A survey of patients regarding the care they received during a hospitalization shows most are satisfied with their experience. Many patients, however, gave low scores to hospitals on pain management and discharge instructions.
Hospitals are routinely assessed for their quality of care based on outcome data. But there has been little information on how patients feel about their care. The study, published today in the New England Journal of Medicine, came from the Hospital Consumer Assessment of Healthcare Providers and Systems survey. The survey of 2,400 hospitals targeted six areas: communication with doctors, communication with nurses, communication about medications, quality of nursing services, how well hospitals prepared patients for discharge, and pain management.
On average, about 67% of patients said they would definitely recommend the hospital in which they were treated. The study found that hospitals with higher nurse-to-patient ratios had more satisfied patients. Moreover, the hospitals that tended to score higher on standard quality measures based on outcome data also tended to have more satisfied patients. "There need be no trade off between ensuring that care is technically superb and addressing the needs of the patients," said senior author Arnold Epstein, chairman of the Department of Health Policy and Management at Harvard School of Public Health.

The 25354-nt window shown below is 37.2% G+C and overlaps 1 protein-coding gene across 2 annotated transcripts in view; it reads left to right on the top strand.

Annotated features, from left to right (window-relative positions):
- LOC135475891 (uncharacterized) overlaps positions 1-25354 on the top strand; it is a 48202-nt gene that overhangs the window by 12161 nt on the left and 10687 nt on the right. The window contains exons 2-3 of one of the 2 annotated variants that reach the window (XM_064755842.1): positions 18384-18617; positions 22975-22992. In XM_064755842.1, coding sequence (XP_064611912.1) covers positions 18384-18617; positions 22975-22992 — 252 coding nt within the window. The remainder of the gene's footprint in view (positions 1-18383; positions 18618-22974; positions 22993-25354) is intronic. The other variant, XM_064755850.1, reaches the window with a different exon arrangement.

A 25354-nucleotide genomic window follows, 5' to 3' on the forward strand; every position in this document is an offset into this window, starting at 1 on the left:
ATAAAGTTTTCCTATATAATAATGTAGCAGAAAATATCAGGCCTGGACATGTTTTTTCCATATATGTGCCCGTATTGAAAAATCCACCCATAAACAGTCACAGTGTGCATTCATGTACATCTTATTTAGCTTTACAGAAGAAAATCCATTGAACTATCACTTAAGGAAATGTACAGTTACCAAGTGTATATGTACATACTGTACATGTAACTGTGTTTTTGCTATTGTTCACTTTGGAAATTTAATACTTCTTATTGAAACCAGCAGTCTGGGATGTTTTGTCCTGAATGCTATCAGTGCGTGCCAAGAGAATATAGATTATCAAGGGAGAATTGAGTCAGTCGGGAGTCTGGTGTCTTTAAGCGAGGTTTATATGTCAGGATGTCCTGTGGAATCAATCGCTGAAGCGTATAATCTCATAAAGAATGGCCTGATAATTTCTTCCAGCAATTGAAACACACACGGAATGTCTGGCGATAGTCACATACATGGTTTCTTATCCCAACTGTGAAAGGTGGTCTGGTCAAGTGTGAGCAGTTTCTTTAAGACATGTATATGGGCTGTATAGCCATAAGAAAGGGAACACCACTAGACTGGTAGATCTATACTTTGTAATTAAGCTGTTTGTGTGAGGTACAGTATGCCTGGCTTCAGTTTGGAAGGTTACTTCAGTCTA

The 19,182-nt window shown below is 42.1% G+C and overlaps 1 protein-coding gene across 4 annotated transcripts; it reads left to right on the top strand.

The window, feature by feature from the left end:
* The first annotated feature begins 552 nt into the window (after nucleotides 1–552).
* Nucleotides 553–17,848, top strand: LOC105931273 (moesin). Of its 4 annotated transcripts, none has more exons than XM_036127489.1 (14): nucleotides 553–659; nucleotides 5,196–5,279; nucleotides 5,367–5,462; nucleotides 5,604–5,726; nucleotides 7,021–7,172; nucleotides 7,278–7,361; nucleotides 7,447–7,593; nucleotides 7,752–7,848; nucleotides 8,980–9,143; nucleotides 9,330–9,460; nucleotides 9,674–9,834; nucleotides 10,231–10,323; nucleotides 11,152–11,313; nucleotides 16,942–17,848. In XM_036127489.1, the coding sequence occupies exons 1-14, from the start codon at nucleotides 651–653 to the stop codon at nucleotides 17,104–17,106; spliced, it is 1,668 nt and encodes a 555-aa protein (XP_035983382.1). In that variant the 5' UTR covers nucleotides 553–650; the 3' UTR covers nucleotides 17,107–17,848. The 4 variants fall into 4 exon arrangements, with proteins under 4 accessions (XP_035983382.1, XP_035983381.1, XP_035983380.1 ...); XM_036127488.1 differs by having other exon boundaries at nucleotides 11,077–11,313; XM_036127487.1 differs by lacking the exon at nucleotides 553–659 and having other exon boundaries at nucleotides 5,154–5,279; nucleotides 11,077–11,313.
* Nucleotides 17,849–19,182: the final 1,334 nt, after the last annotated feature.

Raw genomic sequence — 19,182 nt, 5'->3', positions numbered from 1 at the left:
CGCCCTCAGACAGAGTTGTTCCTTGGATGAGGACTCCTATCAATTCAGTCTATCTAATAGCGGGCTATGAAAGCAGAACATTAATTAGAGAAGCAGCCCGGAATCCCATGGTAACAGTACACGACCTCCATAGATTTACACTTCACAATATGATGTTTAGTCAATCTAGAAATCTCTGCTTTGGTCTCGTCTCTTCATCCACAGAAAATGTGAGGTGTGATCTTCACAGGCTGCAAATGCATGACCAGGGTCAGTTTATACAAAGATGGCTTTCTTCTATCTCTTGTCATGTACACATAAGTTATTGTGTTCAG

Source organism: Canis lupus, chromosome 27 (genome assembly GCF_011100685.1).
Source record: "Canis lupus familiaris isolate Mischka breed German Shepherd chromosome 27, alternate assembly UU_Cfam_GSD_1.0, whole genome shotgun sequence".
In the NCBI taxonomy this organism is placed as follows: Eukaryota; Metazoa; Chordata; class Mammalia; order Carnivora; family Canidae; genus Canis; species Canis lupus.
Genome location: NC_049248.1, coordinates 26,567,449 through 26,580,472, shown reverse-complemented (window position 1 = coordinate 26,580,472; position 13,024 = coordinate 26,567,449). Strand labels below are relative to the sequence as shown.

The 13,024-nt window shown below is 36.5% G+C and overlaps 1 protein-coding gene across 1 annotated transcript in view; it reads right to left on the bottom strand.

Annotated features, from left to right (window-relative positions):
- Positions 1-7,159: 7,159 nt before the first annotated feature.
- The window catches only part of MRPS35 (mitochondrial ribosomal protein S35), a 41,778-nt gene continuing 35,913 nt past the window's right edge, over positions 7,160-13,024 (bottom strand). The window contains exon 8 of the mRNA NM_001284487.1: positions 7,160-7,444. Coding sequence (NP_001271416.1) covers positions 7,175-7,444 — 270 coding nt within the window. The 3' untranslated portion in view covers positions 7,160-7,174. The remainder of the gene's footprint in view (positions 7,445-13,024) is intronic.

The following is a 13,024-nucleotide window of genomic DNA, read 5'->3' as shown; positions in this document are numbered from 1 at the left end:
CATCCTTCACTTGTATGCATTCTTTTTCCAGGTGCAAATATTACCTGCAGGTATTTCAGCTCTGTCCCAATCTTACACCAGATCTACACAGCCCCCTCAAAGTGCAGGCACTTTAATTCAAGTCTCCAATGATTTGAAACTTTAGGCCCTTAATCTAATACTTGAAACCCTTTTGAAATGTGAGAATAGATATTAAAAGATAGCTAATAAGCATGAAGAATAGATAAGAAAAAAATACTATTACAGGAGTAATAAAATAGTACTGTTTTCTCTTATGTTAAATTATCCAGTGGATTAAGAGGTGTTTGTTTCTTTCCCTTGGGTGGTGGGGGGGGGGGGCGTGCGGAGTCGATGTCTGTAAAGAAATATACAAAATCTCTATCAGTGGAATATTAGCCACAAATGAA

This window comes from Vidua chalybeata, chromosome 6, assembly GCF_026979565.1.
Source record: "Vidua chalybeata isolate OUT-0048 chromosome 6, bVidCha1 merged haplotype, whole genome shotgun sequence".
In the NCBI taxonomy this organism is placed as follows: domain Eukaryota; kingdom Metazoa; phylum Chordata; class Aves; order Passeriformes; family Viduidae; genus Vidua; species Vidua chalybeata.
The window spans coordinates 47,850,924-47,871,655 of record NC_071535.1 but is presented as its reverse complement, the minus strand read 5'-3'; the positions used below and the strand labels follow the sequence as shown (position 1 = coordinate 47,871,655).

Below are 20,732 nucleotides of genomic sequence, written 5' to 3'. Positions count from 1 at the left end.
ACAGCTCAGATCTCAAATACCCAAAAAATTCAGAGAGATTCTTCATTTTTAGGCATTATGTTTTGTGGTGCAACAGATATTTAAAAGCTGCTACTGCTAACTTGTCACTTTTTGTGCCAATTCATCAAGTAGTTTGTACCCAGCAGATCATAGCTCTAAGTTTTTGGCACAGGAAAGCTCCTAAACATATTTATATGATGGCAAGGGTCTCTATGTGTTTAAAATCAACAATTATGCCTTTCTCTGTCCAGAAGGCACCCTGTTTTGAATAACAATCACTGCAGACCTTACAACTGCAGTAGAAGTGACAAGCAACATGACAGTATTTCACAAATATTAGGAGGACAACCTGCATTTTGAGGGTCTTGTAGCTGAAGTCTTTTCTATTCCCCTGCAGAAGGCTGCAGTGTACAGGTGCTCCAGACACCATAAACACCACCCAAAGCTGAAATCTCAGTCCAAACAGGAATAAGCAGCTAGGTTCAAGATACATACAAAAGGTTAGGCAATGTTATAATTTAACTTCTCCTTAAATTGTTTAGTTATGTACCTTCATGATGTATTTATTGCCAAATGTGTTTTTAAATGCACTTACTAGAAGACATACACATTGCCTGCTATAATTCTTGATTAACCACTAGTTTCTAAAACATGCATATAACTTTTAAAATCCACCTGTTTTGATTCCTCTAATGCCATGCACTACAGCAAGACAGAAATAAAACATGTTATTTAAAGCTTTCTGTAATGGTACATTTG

There was some regional variation, with patients in Birmingham, Ala., giving hospitals the highest marks and patients in East Long Island, N.Y., the lowest marks. The most consistent complaint among all patients was in pain management, where nearly one-third did not give high ratings. About one-fifth of patients also said the hospital did not communicate discharge instructions well.
To view data on individual hospitals, go to the U.S. Department of Health & Human Services Hospital Compare website and click on the "Find and Compare Hospitals."